For more on how to work with recruiters and help them to help you, reach out to our professional recruiting team at Merritt Staffing.

Encouraging Employees to Continue Learning

March 10th, 2017

As a manager, you’ve made your public position clear: You fully support ongoing education, and you want your employees to keep growing, keeping taking courses and keep expanding their knowledge base, no matter how old or experienced they may be.

This sounds great, and it’s something that most active and prospective employees want to hear…but when it comes to practical application, are you doing everything you can to facilitate this process? Coursework and advanced education can be luxuries for those who are working full time and who may be burdened by family and other responsibilities outside of the work place. So short of dropping everything and enrolling as full time students, how do you expect your employees to bring this positive position to life? Here are a few ways to help them as they make an effort to help themselves.

Podcasts and webcasts

Public lectures and learning opportunities that require no more than an internet connection are everywhere…But do your employees know how to find them and do they have the time and the motivation to tune in? Help them out by doing some research. Identify podcasts that you think might be meaningful and provide alerts to your team. Then tune in yourself and find ways to lead meaningful discussions on the topic afterward.

LinkedIn groups

Leadership and industry-specific groups have access to an organized platform in the form of LinkedIn—but again, your employees may not know about these things. So light the way. If you find a topic or group that may interest a specific employee, let her know about it. If you find a group that your entire team could learn from, ask them all to join.

Courses and certification programs.

Find out how to efficiently reimburse your employees when they enroll in programs that require tuition or course fees. Many companies pay for the course work in exchange for a one, three, or five year work commitment from the employee. If you need to present this to upper management and obtain they’re buy-in, start working on that process. If you call the shots, just make it happen.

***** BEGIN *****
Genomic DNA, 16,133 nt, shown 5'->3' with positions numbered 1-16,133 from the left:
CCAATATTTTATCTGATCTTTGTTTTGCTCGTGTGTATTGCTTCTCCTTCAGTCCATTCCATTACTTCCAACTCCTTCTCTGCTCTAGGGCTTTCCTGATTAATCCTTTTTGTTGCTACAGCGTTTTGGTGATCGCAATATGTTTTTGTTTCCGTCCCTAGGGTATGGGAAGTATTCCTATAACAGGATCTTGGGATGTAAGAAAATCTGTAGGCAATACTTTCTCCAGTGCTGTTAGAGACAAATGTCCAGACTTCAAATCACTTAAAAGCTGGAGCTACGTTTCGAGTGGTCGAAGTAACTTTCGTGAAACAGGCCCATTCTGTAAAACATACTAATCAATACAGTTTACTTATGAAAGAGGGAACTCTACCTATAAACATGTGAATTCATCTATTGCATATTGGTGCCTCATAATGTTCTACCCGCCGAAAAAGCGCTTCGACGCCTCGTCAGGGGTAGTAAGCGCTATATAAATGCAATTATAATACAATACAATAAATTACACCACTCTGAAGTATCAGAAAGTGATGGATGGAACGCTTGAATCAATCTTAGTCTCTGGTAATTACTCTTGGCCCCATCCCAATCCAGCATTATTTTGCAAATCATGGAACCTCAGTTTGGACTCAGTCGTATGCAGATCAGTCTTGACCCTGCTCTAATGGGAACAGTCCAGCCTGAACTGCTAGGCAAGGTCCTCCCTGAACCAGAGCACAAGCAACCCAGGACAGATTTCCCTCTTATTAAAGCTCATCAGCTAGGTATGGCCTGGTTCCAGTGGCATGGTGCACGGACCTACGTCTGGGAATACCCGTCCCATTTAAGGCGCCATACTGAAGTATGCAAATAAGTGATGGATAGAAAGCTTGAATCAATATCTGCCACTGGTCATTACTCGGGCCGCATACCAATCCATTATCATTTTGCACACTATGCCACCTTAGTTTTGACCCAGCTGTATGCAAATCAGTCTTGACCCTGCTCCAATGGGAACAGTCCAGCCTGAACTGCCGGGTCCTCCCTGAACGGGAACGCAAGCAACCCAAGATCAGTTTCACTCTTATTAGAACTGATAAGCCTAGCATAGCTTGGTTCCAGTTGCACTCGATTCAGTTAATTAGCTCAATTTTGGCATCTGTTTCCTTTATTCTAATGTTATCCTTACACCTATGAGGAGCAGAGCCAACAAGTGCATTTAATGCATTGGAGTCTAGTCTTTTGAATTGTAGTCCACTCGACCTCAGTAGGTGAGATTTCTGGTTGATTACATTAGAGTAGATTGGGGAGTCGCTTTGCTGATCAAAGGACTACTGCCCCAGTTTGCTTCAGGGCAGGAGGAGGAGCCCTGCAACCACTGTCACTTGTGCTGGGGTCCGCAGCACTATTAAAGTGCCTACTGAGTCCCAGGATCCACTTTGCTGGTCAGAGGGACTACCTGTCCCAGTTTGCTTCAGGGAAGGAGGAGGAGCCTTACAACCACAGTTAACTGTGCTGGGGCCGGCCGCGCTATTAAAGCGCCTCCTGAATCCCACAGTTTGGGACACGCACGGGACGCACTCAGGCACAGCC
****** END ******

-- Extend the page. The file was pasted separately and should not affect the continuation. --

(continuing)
Team up with local resources

Local universities, adult education centers, and vocational/technical schools may be able to offer training programs for a lower rate in return for student referrals or group sign-ups. Consider sitting down with these educational institutions and working out a program or plan by which they gain more student traffic and you (or your employees) pay less in tuition and course fees.

For more on how to encourage your employees to keep learning and growing, contact the career development experts at Merritt.

Job Seekers: Cut Through the Noise

February 24th, 2017

As you sift through job boards and personal contacts, reaching out to employers and sending out resume after resume, you’re confident that your credentials will speak for themselves. You’re great at what you do, and you have the track record to prove it. You also hold all (or most) of the necessary education and certification requirements that your target employers are looking for. They need a Masters in Education? You have it. Bachelors in Geology? Check. Fluent French speaker? Check. License to practice in the state of Indiana? Check.